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Rena's Memories

Part 5 (Health)


At our apartment we had a toilet but no bathtub and no hot water. Most of the year we went to a public bath once a week. In the summer we used a large tin basin to wash and we also used the river.

Click on images to enlarge.

The Russians preoccupy themselves with their health. There were more illnesses prevalent at that time. I had everything that is now avoided by vaccination. The only vaccinations I had were smallpox and BCG. BCG was invented in France and protected one from tuberculosis. My mother contracted TB at the age of sixteen. That’s when she met my father (he was approximately thirty-two years old).


Leningrad (at that time St Petersburg) was a poor place for TB sufferers. When my mother was ill, he took her to live with his mother in Chernigov. I don’t know much about my mother’s health from that time. When I was growing up she seemed all right most of the time. She went for frequent check ups in both Kiev and Prague where the doctor examined her with a fluoroscope (a type of x-ray machine). I was checked once in a while too.

We had a clinic in the neighborhood. Most doctors were women. My father always preferred women doctors. My pediatrician, Dr Sinyova, made house calls. Mother was often sick at the same time. I enjoyed being home with her during the recovery periods.

I got sick every winter. I remember being in bed for a month at a time. A practical nurse used to come and administer banki (cupping therapy). Jars were heated and then put on the back to create suction.

When I had whooping cough I was sick for several months. That's when my mother’s mother came and took care of me. I had a real crush on her. I can still visualize her sewing clothes for the doll she brought me. I also remember her taking me on walks.

Another illness: When 1 was six and a half I had scarlet fever. I was taken to the hospital in an ambulance. The apartment was disinfected by clinical workers using carbolic acid. I was in the hospital for two months. I developed an ear infection there and had to have surgery. I had such a fright from anesthesia that I’m afraid of it still.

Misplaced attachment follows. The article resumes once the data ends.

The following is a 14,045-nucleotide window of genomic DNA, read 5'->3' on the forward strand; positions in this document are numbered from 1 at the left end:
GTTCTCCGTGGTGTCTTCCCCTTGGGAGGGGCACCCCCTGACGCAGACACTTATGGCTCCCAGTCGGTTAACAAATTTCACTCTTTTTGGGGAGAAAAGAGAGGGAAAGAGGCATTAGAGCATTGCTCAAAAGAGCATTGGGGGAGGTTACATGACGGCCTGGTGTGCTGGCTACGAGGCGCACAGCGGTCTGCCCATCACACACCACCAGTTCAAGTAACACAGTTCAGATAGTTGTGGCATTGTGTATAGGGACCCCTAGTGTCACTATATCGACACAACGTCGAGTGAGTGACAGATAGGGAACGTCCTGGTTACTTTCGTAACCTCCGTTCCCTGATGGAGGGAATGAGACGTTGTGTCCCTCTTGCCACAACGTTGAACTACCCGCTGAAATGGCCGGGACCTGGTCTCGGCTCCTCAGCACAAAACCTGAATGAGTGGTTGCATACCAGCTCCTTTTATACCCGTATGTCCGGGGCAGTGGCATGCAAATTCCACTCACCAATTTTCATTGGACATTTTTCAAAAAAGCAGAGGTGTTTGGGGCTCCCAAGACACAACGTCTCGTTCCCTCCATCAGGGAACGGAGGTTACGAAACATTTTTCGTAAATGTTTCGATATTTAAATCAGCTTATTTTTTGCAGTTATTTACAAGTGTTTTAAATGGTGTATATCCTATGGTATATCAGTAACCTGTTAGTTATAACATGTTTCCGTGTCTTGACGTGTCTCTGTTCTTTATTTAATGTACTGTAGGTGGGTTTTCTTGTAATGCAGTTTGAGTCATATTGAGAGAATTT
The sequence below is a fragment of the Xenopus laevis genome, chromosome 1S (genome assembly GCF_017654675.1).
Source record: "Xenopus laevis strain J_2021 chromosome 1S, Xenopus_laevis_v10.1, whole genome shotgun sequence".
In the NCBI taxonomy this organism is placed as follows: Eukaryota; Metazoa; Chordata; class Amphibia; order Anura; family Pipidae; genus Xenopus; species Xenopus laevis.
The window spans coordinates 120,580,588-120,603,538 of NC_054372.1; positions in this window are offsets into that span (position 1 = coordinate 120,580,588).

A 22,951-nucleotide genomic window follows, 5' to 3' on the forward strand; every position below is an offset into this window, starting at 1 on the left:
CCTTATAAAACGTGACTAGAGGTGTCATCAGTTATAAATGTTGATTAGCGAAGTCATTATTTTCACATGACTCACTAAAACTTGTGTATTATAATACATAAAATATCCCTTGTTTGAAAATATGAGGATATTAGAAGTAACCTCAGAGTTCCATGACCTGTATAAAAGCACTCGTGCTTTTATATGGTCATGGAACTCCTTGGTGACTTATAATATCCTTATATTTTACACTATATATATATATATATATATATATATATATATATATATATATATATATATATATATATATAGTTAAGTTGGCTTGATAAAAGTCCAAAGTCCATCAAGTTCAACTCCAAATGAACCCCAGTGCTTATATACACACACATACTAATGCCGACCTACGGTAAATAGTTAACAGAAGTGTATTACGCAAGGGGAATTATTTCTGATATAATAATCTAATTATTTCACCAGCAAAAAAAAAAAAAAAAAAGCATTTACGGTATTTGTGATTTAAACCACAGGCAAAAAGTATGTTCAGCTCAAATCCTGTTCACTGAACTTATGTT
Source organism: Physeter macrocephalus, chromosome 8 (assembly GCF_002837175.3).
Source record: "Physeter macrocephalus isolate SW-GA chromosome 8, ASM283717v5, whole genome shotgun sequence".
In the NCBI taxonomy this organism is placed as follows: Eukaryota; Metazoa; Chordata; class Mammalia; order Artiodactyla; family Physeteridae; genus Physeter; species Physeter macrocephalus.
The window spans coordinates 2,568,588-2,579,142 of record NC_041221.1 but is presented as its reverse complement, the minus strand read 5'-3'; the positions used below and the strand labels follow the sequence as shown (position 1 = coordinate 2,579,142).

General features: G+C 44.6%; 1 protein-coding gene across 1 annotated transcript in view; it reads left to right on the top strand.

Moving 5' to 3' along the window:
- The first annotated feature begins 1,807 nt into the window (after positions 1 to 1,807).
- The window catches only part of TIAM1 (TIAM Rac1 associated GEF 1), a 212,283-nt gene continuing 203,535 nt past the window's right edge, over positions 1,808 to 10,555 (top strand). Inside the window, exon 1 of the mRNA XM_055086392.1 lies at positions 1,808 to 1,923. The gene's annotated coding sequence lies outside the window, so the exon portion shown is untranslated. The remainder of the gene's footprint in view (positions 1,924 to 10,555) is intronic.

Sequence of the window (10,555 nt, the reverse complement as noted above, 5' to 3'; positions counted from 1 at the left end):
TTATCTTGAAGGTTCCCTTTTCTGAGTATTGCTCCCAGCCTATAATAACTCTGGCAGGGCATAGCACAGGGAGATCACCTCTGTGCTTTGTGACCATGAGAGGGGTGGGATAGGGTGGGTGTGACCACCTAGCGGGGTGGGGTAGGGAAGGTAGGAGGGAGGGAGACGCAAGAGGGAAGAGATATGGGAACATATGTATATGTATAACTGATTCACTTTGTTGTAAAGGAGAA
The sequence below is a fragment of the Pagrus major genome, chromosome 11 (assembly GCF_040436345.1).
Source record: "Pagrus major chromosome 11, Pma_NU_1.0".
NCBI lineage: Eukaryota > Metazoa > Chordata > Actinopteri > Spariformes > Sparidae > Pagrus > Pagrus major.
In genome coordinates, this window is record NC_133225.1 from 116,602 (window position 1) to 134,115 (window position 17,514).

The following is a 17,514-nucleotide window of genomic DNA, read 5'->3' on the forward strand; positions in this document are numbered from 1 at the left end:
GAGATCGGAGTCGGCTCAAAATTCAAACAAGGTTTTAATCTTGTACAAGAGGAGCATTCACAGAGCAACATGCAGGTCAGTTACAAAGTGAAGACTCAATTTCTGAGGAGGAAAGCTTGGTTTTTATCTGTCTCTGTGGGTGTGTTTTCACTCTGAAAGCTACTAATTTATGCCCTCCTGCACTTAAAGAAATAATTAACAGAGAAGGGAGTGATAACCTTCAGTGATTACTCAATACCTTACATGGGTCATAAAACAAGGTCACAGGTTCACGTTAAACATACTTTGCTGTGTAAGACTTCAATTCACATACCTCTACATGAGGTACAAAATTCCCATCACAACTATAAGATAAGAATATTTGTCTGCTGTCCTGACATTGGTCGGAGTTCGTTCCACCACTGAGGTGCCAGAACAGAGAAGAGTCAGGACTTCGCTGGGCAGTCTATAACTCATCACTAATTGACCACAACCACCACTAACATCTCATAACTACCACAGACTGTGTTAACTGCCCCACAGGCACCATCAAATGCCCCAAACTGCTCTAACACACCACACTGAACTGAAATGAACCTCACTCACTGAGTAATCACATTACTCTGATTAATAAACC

When I was feeling better I came down with chickenpox and was moved to a different ward. This was a hospital for contagious diseases and almost everyone with scarlet fever caught chickenpox. Visitors were not allowed in my room. When my parents came I could see them through a window. I think my parents may have got some special permission after my surgery because they were able to visit me wearing hospital gowns and face masks.

After the surgery my mother went to Sochi and  when she came back I was still in the hospital. I remember her bringing me exotic things like tangerines and roses. That illness occurred during the winter. I think I came home at the end of January.



When I was five my mother had a serious relapse of tuberculosis and was scheduled for an operation. The doctors planned to remove a rib in order to collapse part of her infected lung. I remember that it was springtime and the weather was beautiful. This type of operation was dangerous and not always helpful and my mother chose to ignore the doctors recommendations. Fortunately she recovered on her own. I remember being very worried. Another time she had to go to the hospital for an appendectomy and this was also very upsetting for me.


The health care in he Soviet Union was better than in this country. Period. You had access to doctors. They might not have had as much, but there were a lot of intelligent people in the profession. She had her own TB specialist and I used to be examined by her because I had a mother with TB.